The Blog

Has the Environmental Movement Become Too Easily Ignored?

Consider this: Most people -- even those who have never gone camping -- are more afraid of the idea of going out into the woods then they are of woods disappearing. We're using an outdated brain model that just can't grasp the enormous issues we face today.

After a recent eco conference, MYOO Founder David investigates why we are less scared of modern threats like drastic climate change than we are of the dark.

As I start my travels back home from Brazil, I try to absorb all that has taken place over the last few weeks, especially when it comes to my involvement over the last few days in another 'GREEN' conference. As an environmentalist, I attend a lot of these. And while these events are always filled with real people doing good work for the planet, at the end, more often than not, I find myself asking myself, was it worth it? Did the event stand up to my expectations and hopes of, not only instigating and inspiring change, but stimulating real-world action as I hoped when I agreed to take part?

Maybe it's too early to feel the effects, too early to see change. However one question arose for me recently, not only inspired by the audience but by the other esteemed speakers attending--was it enough? Were the dialogue, the presentations, and the forums enough to actually spark a change? I'm not so sure.

For all the personal and collective positivity, the progress and presentations we make as environmentalists, scientists, activists, artists and adventurers, why does it always feel like the same circular outcome? Has the environmental movement's rhetoric become clichéd, too do-gooder, and too easily ignored?

Almost 20 years ago, the world of politicians and NGO's descended on Brazil and came together for the Rio conference, also known as the Earth Summit, an event that spawned some of the most dynamic, and progressive declarations, agendas frameworks and considerations surrounding the environment and its movements since Rachel Carson's seminal 1960's book Silent Spring. For the first time, it looked like the conversation had changed. People were standing up and paying attention to our impact on the planet. The wheels were set in motion.

But somewhere between then and now, something stalled. We got stuck on loop. With another Earth Summit (Rio 2012) upon us, it's time to look closely at the progress we have -- or haven't -- made. It's time to analyse the positive impacts and outcomes of the environmental movement that have actually materialised over the last 20 years. Can we prove that we've actually acted on any of the warning signs presented back then? Or, more frighteningly, have all of our green forums and events really been nothing more than self-congratulatory promotion of our so-called heroic efforts to save the world?

I fear these conventions simply create an environment in which we all get together, share stories and ultimately confuse our own participation with progress -- merely commenting on the sources and processes that are responsible for the rapid decline in nature. Sure, we try to keep things positive by sharing a tale or two of the potential solutions that DO exist if only we could just start acting upon them, although it always feels like a very big IF! Then we all pack up our bags and fly home.

So why can't we make the leap from identifying the problem to forging a solution?

Maybe it's our 'GREEN' language and all its pomp and circumstance that's to blame. Have scientists and environmentalists taken something that's emotional and real and turned it into an assemblage of featureless and dispirited "organisms", "environments", and "mechanisms"? Or it could be that we simply don't like too much change. Let's be honest: a slightly warmer world sounds kind of comfy. Do we really need so much nature anyway? Can't we just make some more?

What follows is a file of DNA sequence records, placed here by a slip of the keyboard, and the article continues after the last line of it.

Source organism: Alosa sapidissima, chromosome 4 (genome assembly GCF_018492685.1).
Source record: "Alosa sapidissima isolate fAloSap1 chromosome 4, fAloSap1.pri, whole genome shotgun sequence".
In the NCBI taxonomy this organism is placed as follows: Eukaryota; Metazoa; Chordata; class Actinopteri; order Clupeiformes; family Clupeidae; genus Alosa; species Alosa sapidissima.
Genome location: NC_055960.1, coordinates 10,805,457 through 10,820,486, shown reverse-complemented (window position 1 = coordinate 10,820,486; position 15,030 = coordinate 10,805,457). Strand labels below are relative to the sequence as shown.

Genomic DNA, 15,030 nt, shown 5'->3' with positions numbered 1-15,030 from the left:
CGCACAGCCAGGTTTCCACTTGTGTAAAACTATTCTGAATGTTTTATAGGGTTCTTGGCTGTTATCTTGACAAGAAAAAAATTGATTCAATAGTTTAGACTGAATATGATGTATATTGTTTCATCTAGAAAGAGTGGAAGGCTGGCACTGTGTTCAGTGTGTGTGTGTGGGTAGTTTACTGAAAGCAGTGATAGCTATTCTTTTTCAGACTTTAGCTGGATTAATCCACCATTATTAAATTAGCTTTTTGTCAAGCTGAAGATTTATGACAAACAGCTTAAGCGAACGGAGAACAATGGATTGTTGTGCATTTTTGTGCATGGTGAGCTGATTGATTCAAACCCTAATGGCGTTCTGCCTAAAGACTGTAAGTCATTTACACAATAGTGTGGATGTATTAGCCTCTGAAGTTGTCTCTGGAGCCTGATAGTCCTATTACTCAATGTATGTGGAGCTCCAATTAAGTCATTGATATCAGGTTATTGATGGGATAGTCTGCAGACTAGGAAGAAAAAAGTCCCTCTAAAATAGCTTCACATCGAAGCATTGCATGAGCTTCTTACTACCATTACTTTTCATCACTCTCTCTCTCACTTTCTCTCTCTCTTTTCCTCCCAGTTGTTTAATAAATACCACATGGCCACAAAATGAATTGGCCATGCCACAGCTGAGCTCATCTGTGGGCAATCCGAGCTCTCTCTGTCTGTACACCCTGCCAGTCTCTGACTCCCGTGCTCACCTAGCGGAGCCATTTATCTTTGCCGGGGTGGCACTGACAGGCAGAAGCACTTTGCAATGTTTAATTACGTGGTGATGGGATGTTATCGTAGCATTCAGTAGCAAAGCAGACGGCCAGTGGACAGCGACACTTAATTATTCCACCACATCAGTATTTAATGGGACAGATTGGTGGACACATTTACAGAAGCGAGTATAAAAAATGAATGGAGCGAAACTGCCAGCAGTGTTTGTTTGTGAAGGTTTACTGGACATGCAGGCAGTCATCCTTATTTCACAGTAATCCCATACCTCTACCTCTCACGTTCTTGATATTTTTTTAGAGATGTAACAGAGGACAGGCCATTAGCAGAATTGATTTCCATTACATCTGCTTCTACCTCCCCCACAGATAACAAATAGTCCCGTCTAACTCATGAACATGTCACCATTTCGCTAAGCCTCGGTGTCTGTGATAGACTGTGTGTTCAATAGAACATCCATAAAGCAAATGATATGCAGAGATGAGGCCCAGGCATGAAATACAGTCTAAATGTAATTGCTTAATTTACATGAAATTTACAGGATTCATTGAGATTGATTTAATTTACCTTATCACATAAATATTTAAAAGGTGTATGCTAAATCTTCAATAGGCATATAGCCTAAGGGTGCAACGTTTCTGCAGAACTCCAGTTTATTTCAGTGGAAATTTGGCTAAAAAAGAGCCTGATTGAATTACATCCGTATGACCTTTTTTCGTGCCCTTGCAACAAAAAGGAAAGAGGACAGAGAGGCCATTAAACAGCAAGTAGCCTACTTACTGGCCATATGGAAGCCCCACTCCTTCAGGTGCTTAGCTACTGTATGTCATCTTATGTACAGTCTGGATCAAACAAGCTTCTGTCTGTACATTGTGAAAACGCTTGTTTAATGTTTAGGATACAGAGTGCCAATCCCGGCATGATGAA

Perhaps it goes deeper than that. What if we're simply more equipped to catalogue the destruction of the environment, than to take real action? Is there something in our biology that makes it easier for us to dwell on our planet's peril than to focus on the possibilities and potential?

Consider this: Most people -- even those who have never gone camping -- are more afraid of the idea of going out into the woods then they are of woods disappearing. We're using an outdated brain model that just can't grasp the enormous issues we face today.

We are a species whose ability to advance technology has outrun our own instincts. We have created a world we are no longer equipped to survive. Indeed, we are biologically primed to seek shelter, and fear natural hazards that are no longer relevant. In a study published by MIT University on fear acquisition and extinction, it was proven that it's far easier for the human brain in its currently evolved state to acquire fear responses and extinguish them when the stimuli is evolutionarily relevant. In other words, snakes and spiders scare us, while larger modern hazards such as guns and germs do not. If you're reading this and saying to yourself, 'I can relate, I've always found it hard to motivate to the challenge of change', you're certainly not alone.

The fact is we are actually far less evolutionarily equipped to recognize the danger of new, "modern" fears such as global warming, clear cutting, industrial toxins than we are of the older, less relevant fears from our ancestor's days. We fear snakes, spiders, the dark, going out into the woods, even as our ice caps are melting, and our animals are going extinct. It is much easier to act when you realise that yes, a spider bite might hurt, something might jump out of the dark and say boo -- but a collapse in nature and its systems will do far more than just swell your hand or make you shit your pants.

Strange as it may sound, I am asking you to start being afraid.

Before You Go